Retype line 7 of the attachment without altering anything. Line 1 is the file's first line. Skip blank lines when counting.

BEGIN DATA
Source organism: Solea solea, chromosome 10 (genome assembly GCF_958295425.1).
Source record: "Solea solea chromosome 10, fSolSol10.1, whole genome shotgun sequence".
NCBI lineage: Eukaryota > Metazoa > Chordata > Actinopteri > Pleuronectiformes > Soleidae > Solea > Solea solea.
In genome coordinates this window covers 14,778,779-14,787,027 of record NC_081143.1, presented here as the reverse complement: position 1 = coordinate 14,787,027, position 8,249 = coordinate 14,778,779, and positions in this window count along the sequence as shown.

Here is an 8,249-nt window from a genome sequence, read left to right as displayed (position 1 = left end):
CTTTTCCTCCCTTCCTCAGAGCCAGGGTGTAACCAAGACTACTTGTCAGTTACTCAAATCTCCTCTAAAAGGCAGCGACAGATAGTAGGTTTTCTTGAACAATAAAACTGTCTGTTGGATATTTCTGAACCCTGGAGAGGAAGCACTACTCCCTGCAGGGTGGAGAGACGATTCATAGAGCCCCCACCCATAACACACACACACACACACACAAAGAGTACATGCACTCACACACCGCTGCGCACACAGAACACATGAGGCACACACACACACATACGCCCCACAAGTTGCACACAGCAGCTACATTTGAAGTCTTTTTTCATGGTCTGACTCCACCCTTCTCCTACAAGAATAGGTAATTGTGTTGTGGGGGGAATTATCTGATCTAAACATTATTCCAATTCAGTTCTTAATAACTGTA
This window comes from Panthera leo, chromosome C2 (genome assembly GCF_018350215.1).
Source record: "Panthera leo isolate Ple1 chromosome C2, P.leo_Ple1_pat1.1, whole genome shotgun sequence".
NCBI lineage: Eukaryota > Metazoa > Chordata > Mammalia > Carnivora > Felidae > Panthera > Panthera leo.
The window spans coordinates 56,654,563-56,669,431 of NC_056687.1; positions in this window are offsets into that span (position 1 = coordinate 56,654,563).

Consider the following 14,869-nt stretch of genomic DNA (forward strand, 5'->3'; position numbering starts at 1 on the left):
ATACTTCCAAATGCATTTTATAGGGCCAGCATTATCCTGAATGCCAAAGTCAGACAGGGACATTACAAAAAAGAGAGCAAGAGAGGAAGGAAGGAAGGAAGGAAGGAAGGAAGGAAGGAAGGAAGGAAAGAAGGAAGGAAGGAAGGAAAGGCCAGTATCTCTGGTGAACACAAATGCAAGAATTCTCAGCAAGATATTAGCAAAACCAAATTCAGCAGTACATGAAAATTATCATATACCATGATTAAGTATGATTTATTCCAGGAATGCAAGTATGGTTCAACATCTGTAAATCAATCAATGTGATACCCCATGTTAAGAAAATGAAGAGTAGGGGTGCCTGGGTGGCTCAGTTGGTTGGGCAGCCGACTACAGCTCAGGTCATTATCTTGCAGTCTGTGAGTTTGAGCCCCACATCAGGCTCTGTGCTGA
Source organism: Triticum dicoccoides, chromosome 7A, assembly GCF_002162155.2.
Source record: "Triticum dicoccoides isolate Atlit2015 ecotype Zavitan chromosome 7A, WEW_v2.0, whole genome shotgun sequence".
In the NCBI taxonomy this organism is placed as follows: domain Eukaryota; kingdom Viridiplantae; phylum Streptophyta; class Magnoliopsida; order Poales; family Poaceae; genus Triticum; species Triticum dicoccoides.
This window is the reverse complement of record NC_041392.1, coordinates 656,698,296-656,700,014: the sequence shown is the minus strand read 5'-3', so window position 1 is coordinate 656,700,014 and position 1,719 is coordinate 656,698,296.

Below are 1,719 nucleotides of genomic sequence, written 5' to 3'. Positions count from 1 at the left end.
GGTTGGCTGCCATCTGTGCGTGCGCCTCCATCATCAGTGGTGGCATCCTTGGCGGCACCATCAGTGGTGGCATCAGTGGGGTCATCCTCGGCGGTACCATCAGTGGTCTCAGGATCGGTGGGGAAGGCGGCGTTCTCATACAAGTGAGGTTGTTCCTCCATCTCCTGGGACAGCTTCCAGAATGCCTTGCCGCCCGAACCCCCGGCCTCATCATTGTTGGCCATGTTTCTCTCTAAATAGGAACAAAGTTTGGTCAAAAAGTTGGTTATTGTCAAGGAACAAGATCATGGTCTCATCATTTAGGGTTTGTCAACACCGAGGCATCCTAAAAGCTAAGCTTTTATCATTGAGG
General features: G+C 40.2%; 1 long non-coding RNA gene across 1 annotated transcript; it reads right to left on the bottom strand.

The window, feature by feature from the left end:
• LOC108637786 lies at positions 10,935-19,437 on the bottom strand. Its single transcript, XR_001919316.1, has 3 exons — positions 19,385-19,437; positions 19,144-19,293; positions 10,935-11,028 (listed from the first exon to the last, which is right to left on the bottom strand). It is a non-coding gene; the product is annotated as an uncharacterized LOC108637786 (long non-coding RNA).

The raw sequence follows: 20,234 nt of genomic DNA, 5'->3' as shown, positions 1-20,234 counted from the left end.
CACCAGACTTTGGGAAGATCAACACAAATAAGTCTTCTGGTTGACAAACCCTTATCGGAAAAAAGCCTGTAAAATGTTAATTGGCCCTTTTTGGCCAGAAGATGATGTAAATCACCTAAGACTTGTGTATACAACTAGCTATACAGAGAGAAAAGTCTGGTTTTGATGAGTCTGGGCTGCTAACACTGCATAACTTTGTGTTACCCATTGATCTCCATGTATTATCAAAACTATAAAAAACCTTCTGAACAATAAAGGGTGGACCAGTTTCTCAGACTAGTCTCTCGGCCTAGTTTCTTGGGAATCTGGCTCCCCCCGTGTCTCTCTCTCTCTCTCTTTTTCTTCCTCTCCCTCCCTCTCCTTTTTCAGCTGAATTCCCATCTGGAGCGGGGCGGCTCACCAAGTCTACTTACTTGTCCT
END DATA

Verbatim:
This window comes from Panthera leo, chromosome C2 (genome assembly GCF_018350215.1).